The James Webb Space Telescope has snapped its first direct images of an exoplanet. With its uniquely powerful instruments, Webb captures details that other observatories miss, which will help us understand these distant worlds better and potentially find the first signs of extraterrestrial life.
Most exoplanets are detected and studied indirectly through their host star, such as how it wobbles from the gravitational influence as it orbits or how it blocks the light as it passes in front of the star. Directly imaging these worlds is much trickier, since the stars’ intense light washes out the much fainter, smaller planets.
Webb is designed to counter that with an instrument called a coronagraph, which acts like a sunshield to precisely cover the star’s light without obscuring the planet. That, coupled with its mid-infrared cameras and its location in deep space away from any atmospheric interference, helped the telescope image an exoplanet with a new level of detail.
The subject of the image is HIP 65426 b, a gas giant about 385 light-years from Earth. It’s thought to be between 15 and 20 million years old, a relative toddler compared to our middle-aged 4.5-billion-year-old home planet. Its size – between six and 12 times the mass of Jupiter – and its distance from its host star, about 92 times farther out than Earth orbits the Sun, make it a great candidate for Webb’s direct imaging.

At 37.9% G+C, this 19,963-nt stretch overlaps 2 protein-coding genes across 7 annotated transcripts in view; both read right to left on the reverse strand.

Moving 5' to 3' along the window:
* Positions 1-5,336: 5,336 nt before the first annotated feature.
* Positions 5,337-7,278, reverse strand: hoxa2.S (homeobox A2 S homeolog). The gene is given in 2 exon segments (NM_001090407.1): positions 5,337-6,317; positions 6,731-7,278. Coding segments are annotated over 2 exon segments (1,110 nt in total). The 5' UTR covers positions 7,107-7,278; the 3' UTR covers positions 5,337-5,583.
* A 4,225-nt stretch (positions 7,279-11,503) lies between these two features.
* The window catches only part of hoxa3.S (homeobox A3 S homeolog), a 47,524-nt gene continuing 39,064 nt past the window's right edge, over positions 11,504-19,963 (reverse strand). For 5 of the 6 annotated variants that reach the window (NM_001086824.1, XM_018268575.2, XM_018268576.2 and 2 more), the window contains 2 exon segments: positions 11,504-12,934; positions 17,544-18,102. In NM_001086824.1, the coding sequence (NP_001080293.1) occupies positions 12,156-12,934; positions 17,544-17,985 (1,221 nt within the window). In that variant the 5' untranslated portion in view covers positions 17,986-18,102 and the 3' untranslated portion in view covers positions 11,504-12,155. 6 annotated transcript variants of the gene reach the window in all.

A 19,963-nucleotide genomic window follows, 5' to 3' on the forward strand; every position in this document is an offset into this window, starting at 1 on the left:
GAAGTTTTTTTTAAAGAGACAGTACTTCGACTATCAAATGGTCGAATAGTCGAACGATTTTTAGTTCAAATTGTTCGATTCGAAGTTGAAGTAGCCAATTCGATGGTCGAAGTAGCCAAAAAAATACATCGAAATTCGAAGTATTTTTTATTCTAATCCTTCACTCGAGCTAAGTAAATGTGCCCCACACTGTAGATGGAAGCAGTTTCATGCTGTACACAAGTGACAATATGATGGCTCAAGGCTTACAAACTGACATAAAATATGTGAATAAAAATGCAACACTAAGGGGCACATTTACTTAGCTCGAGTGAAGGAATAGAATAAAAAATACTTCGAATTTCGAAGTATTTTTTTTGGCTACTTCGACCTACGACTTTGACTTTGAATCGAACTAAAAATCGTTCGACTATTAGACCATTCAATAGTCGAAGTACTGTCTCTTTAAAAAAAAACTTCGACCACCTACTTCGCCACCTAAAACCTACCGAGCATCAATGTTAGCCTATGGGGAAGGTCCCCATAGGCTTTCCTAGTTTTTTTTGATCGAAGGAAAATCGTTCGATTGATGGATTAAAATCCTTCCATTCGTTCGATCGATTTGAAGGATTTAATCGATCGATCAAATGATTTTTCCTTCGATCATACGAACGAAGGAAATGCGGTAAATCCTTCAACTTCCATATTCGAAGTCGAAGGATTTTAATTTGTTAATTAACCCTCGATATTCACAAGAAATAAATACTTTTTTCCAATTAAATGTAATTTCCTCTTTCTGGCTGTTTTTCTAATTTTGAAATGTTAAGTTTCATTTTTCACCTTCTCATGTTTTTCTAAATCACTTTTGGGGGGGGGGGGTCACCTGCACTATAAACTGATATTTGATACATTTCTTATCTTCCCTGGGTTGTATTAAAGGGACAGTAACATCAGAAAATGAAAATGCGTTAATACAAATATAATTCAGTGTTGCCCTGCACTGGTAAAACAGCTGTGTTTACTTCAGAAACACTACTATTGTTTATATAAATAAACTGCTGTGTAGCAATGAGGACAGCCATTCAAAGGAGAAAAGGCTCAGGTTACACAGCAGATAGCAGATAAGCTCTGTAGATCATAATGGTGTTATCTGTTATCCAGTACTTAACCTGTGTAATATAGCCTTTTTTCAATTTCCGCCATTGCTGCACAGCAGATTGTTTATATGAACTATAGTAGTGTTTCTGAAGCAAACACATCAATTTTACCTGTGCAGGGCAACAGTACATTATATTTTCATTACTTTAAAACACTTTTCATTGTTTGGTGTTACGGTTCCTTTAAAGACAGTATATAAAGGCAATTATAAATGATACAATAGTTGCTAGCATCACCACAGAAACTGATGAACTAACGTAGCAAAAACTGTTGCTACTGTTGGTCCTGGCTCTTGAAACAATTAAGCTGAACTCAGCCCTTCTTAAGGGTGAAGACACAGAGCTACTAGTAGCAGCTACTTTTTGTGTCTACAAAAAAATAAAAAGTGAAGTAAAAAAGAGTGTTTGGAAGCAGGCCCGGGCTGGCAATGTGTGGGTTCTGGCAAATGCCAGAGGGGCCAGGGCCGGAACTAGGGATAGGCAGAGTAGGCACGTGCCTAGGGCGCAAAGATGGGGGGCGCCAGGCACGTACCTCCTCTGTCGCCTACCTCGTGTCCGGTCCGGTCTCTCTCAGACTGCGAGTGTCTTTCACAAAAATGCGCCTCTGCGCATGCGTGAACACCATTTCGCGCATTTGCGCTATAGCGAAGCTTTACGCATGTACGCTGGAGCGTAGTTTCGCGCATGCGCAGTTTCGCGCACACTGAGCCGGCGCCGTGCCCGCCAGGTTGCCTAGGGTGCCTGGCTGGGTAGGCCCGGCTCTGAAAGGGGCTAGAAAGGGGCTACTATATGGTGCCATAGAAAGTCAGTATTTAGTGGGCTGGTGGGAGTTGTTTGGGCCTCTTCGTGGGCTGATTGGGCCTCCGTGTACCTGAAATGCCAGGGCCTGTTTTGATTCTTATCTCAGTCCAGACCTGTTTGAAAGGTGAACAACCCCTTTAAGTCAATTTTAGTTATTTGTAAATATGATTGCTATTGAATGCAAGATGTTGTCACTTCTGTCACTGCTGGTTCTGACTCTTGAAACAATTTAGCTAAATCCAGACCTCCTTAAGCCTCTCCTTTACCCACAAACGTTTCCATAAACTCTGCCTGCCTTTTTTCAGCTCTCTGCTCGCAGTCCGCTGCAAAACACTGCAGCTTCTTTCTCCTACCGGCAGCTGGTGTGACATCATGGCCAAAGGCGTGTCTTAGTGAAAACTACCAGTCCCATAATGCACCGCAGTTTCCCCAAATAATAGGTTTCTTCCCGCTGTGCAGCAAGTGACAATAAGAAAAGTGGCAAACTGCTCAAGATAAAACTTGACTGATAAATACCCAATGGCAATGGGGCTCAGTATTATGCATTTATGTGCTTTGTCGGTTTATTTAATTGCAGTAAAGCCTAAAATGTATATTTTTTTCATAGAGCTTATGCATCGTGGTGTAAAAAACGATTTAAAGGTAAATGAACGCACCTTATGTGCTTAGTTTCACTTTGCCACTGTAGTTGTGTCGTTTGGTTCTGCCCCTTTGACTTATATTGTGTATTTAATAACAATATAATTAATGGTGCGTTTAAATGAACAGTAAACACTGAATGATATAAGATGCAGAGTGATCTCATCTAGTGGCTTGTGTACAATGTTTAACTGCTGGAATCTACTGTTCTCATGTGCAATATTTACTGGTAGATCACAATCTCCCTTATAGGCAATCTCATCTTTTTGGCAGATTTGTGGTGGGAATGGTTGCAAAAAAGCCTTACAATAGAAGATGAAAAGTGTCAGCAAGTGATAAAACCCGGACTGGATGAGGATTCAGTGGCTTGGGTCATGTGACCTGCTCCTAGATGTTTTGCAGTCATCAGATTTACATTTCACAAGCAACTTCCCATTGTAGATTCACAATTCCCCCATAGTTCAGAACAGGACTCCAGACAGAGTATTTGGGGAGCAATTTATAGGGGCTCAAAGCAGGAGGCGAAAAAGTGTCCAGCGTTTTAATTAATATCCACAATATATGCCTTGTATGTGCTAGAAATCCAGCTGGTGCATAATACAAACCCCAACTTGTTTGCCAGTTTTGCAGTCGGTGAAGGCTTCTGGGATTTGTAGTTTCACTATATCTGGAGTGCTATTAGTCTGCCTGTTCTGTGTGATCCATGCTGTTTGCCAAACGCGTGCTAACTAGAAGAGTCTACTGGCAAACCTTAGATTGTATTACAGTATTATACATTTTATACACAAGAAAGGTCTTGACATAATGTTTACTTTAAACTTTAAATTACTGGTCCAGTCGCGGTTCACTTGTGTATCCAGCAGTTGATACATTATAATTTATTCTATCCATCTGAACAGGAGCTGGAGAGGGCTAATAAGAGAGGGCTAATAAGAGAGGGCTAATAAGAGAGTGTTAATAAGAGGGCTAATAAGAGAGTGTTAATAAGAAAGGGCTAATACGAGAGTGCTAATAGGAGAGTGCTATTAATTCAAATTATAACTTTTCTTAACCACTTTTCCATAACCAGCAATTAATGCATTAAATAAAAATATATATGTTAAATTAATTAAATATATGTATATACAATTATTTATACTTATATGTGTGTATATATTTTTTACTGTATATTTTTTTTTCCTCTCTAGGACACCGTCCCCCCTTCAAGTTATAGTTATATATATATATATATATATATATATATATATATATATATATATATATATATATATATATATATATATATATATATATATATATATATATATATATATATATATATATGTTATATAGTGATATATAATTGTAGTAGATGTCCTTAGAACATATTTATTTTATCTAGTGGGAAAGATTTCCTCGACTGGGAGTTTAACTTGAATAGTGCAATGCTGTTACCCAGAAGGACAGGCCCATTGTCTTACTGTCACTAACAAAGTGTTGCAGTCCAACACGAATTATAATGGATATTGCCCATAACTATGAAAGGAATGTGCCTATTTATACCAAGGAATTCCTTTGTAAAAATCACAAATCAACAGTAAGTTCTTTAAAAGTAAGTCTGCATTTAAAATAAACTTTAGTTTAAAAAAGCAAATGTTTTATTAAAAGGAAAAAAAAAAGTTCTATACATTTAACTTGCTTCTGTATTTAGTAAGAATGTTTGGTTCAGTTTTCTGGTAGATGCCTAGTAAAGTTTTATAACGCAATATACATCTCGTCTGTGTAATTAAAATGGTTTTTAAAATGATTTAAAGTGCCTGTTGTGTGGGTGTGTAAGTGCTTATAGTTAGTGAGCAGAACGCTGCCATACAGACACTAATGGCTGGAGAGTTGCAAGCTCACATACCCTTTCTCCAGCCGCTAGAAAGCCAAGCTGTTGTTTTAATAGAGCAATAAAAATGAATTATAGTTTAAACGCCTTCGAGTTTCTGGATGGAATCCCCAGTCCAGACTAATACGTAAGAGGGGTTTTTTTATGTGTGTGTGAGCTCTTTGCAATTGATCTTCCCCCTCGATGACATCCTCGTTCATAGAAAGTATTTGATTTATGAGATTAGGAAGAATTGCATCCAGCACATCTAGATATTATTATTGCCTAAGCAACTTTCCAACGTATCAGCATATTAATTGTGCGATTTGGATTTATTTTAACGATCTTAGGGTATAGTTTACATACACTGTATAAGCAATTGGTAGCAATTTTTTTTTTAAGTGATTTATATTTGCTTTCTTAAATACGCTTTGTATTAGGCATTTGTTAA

The new image is seen in four different bands of infrared light, captured by two instruments, the Near-Infrared Camera (NIRCam) and the Mid-Infrared Instrument (MIRI), which specialize in different wavelengths. NIRCam imaged the planet at wavelengths of 3.0 micrometers and 4.44 micrometers, seen as purple and blue. MIRI captured it at 11.4 and 15.5 micrometers, seen as yellow and red.
The clarity of the new images will allow astronomers to uncover new details about exoplanets. For instance, the team says this new observation allowed them to calculate the mass of HIP 65426 b more accurately, to around 7.1 times that of Jupiter.
This is Webb’s first directly imaged exoplanet, but it sure won’t be its last. After all, doing so was one of the observatory’s main science tasks, and intriguingly, this demonstration indicated that it’s performing as much as 10 times better at the job than it was expected to. With this, plus its ability to characterize the composition of exoplanet atmospheres, James Webb will grant us an unprecedented understanding of alien worlds in the coming years, which may include the first signs of extraterrestrial life.
A paper describing the work has been submitted to the American Astronomical Society’s journals, and is currently available in preprint form on ArXiv.
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